In 2002, I traveled to Egypt. I joined a woman who had told me this would be a group of belly dancers. It turned out to just be her and me; due to the World Trade Center Towers terrorist take-down one year before, everyone else cancelled the trip. It was pretty strange traveling with “Nur”, the guides she had engaged were wonderful and part of the itinerary was to fly to Luxor and take a river cruise boat on the Nile from Luxor to the Aswan dam. We joined a group of ten, all personable, interesting people: three Americans, a Tunisian of French heritage, a Parisienne, a Norwegian couple, two young Brits and her crusty old Scottish father. I had enjoyed the incredible Pharoahnic temples, and was’d been utterly in the spell of the beautiful scenery along the banks of the Nile.
The “memorable moment” which follows is excerpted from my journal of the trip:
Waking up, wonderfully relaxed, in the late afternoon, I could see the banks of the river through the window, so much closer than before. The Nile was narrowing as we chugged southward.
I climbed the stairs to the back deck and found an idyllic scene. Nora, the Algerienne, lounged on a deck chair, her neck resting against the back, her slender leg extended on the low wicker table. The French girl was sprawling in a similar manner, as they both gazed at the crowded palms and grasses on the banks of the Nile, so close to the boat, and so beautiful in the late-afternoon light. Arabic music (for a change) was playing softly on the speakers. I sat down at a nearby table.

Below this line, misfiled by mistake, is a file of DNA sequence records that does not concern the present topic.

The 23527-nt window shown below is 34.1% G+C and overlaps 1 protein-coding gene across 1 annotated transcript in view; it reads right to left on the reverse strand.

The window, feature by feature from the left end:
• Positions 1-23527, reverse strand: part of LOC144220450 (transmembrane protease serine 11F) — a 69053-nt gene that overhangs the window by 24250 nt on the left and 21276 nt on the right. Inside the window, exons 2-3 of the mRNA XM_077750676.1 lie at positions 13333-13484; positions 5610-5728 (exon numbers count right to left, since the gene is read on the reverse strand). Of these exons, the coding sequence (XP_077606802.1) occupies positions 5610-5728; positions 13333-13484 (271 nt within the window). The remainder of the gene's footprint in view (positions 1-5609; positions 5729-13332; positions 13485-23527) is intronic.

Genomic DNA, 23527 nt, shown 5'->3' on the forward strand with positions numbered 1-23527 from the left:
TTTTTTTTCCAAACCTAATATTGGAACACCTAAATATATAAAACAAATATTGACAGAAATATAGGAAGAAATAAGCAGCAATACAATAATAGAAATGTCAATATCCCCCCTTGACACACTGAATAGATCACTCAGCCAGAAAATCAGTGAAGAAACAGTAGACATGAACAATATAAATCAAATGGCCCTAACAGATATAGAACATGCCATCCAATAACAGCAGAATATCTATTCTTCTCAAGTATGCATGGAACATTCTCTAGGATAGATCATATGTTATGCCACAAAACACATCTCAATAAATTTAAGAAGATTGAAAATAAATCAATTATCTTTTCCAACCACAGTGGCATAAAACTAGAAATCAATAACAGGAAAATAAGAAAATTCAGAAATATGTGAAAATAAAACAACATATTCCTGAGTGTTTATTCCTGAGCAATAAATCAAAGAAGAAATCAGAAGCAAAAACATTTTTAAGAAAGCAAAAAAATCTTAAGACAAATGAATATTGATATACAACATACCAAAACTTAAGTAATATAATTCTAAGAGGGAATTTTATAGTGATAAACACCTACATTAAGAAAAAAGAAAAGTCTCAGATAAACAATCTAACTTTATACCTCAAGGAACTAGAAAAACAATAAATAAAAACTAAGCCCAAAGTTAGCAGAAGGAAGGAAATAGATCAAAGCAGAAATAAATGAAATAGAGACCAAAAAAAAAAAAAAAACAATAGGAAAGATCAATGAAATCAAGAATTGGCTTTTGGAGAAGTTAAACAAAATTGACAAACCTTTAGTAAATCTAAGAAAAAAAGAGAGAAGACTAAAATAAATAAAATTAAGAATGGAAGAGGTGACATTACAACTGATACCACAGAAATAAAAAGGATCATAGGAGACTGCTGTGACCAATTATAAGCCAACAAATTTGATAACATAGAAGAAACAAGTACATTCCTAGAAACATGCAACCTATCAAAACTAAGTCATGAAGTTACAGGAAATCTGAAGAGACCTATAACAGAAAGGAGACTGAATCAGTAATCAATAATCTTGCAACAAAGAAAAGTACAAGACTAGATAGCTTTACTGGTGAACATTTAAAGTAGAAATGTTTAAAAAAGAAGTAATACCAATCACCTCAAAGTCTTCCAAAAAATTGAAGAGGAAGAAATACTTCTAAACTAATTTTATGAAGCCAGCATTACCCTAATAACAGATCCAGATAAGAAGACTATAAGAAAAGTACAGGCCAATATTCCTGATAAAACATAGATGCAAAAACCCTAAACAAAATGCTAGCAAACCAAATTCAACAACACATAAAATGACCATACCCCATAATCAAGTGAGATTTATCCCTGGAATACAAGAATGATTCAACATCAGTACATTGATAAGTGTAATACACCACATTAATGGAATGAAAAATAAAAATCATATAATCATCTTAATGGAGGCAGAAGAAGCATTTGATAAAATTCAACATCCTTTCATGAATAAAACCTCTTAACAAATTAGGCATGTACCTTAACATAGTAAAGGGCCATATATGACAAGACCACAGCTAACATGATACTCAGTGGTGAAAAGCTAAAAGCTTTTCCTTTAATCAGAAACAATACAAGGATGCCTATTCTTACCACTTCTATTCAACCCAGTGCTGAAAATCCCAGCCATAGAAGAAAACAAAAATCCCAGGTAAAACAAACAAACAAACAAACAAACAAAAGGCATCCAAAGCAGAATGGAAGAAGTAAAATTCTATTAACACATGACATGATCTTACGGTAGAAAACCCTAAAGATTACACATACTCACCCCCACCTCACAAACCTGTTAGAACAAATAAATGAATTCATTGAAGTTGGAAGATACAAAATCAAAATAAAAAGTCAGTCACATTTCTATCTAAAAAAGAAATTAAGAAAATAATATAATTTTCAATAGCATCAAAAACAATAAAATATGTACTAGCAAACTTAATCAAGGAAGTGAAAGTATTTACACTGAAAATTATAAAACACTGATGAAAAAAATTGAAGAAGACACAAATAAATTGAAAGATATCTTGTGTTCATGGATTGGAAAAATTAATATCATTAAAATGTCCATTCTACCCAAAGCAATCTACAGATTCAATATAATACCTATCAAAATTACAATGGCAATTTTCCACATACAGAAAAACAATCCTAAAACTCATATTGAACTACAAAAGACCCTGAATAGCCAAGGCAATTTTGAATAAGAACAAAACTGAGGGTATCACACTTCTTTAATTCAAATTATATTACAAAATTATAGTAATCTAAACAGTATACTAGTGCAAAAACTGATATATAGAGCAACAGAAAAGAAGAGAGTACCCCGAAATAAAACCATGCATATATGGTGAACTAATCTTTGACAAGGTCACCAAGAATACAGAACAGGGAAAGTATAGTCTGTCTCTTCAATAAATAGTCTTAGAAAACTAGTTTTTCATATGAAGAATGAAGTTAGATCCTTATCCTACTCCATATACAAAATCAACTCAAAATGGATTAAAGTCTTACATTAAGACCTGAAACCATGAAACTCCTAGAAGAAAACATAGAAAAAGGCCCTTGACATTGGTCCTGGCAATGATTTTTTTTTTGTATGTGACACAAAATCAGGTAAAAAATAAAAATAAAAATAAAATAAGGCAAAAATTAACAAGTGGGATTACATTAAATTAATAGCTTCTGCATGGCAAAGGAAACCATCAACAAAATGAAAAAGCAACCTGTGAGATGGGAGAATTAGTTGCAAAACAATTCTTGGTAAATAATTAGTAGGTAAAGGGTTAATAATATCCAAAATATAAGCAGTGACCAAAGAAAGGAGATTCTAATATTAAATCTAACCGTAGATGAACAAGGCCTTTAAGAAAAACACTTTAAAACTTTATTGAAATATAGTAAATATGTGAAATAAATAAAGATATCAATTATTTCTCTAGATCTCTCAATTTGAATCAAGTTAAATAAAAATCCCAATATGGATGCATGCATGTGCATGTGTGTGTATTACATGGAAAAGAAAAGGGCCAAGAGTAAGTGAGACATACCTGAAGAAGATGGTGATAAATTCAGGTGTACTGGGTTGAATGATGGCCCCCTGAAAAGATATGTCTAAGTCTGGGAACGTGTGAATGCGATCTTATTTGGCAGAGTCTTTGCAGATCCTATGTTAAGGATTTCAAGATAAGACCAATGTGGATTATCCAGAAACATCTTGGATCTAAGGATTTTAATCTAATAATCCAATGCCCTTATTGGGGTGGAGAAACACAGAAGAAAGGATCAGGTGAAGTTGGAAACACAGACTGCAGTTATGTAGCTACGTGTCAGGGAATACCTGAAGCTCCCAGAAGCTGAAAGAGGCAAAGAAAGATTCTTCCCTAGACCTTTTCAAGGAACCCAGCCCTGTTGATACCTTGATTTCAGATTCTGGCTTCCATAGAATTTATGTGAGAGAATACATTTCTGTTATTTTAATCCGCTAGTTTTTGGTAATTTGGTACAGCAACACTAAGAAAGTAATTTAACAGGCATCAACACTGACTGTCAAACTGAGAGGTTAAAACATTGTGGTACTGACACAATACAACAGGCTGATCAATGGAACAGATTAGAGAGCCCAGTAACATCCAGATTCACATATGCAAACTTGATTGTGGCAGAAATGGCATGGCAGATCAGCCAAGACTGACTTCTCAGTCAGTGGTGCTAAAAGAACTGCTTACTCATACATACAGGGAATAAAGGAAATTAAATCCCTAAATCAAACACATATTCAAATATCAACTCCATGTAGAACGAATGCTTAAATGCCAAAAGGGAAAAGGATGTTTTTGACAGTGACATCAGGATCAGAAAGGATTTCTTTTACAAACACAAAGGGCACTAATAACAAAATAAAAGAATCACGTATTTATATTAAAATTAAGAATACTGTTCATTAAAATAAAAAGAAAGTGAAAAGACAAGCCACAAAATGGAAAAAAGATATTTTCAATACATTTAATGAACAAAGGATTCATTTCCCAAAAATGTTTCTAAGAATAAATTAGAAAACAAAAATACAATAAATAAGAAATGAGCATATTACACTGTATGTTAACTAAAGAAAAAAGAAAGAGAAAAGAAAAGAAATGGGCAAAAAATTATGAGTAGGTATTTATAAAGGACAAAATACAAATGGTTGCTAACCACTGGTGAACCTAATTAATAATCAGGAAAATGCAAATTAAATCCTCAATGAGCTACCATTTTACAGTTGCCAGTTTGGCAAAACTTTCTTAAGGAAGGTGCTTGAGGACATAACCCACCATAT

“It’s so peaceful,” I said shyly. Nora Ourabah leaned back her curly auburn head with a lovely soft smile on her delicate features.
“It’s one of the best moments”, she said.
We watched, as if under a spell, as the banks slowly changed from that beautiful golden light that happens so briefly at sundown; dark olive shadows and green, reflected in the slightly rippling waters, along with the pale gray-blue of the sky.
We continued to watch until the vegetation was so dark that one could not make out the shapes of the individual trees. The shore seemed ominous with mystery, so still and quiet as we chugged by. The waters mirrored the murky shadows, with hazy dark upside-down reflections of the tallest palms. Out from the shore, the river mirrored the pale gray sky, the entire surface dimly shimmering with darker indentations, giving it the luminous sheen of old silver.
As we left to go down to dinner, I commented to them on how nice it was to have the Arabic music for a change. She told me that they had gone to the upstairs bar and asked if they could have the music changed. She said that she told him they didn’t come all the way to Egypt to listen to European music!